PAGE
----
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Picturesque Palestine, Sinai, and Egypt, Vol. 1
Page 369
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Wilson, Charles William, Sir. Picturesque Palestine, Sinai, and Egypt, Vol. 1 - Page 369. 1881. Kenneth Franzheim II Rare Books Room, William R. Jenkins Architecture and Art Library, University of Houston Libraries. University of Houston Digital Library. Web. July 24, 2021. https://digital.lib.uh.edu/collection/exotic/item/2694/show/2579.

Disclaimer: This is a general citation for reference purposes. Please consult the most recent edition of your style manual for the proper formatting of the type of source you are citing. If the date given in the citation does not match the date on the digital item, use the more accurate date below the digital item.

Wilson, Charles William, Sir. (1881). Picturesque Palestine, Sinai, and Egypt, Vol. 1 - Page 369. Exotic Impressions, Views of Foreign Lands. Kenneth Franzheim II Rare Books Room, William R. Jenkins Architecture and Art Library, University of Houston Libraries. Retrieved from https://digital.lib.uh.edu/collection/exotic/item/2694/show/2579

Disclaimer: This is a general citation for reference purposes. Please consult the most recent edition of your style manual for the proper formatting of the type of source you are citing. If the date given in the citation does not match the date on the digital item, use the more accurate date below the digital item.

Wilson, Charles William, Sir, Picturesque Palestine, Sinai, and Egypt, Vol. 1 - Page 369, 1881, Exotic Impressions, Views of Foreign Lands, Kenneth Franzheim II Rare Books Room, William R. Jenkins Architecture and Art Library, University of Houston Libraries, accessed July 24, 2021, https://digital.lib.uh.edu/collection/exotic/item/2694/show/2579.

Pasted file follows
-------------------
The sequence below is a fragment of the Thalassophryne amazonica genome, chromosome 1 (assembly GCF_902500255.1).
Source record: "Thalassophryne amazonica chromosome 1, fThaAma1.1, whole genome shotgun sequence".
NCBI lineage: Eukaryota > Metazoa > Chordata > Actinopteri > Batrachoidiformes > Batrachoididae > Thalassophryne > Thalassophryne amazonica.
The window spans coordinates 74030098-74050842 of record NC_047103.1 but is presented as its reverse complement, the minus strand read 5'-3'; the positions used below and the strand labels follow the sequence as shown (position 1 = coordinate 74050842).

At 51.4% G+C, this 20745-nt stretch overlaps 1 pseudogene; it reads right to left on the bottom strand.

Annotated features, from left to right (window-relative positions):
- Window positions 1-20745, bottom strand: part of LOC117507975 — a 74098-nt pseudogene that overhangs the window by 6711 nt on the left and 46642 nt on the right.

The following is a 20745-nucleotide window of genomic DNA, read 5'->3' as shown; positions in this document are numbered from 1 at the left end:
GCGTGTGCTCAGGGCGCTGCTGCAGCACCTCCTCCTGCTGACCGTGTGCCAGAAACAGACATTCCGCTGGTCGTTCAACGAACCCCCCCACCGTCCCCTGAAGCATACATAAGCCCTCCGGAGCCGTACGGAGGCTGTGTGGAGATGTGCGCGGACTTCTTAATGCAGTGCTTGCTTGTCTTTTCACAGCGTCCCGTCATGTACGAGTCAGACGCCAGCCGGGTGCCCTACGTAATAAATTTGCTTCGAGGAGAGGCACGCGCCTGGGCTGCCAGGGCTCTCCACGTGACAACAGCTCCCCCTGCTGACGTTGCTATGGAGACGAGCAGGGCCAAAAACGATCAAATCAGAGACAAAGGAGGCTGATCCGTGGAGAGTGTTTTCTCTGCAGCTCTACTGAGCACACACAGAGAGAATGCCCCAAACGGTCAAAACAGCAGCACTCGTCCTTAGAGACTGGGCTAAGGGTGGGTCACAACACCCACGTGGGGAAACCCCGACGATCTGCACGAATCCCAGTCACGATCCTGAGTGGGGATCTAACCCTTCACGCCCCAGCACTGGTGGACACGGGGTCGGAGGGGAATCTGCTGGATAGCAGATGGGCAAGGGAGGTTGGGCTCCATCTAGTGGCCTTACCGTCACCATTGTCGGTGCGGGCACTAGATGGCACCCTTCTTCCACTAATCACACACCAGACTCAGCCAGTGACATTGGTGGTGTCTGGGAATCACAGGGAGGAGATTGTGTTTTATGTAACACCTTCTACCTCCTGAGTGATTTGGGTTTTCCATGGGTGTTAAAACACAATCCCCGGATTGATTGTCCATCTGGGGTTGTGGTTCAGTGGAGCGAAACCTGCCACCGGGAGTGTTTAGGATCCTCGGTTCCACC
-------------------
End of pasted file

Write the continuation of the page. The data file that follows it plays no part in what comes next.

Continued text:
Disclaimer: This is a general citation for reference purposes. Please consult the most recent edition of your style manual for the proper formatting of the type of source you are citing. If the date given in the citation does not match the date on the digital item, use the more accurate date below the digital item.

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Compound Item Description
Title Picturesque Palestine, Sinai, and Egypt, Vol. 1
Creator (LCNAF)
  • Wilson, Charles William, Sir
Publisher D. Appleton and Company
Date 1881
Description Index: Introduction / by the Very Rev. Dean Stanley -- Jerusalem / by Col. Wilson -- Bethlehem and the north of Judaea / by the Rev. Canon Tristram -- The mountains of Judah and Ephraim / by Lieut. Conder -- Samaria and the Plain of Esdraelon / by Miss E. Rogers -- Esdraelon and Nazareth / by the Rev. Canon Tristram -- Galilee, Northern Galilee, Caesarea Philippi and the highlands of Galilee, Mount Hermon and its temples / by the Rev. Dr. S. Merrill -- Damascus / by the Rev. Dr. P. Schaff -- Palmyra, The Wady Barada, Ba'albek / by the Rev. S. Jessup.
Subject.Geographic (TGN)
  • Egypt
  • Palestine
  • Sinai Peninsula
Genre (AAT)
  • books
  • illustrations (layout features)
  • plates (illustrations)
  • maps (documents)
Language English
Type (DCMI)
  • Text
Original Item Location DS107 .W73 v. 1
Original Item URL http://library.uh.edu/record=b1703789~S11
Digital Collection Exotic Impressions: Views of Foreign Lands
Digital Collection URL http://digital.lib.uh.edu/collection/exotic
Repository Kenneth Franzheim II Rare Books Room, William R. Jenkins Architecture and Art Library, University of Houston Libraries
Repository URL http://info.lib.uh.edu/about/campus-libraries-collections/william-r-jenkins-architecture-art-library
Use and Reproduction No Copyright - United States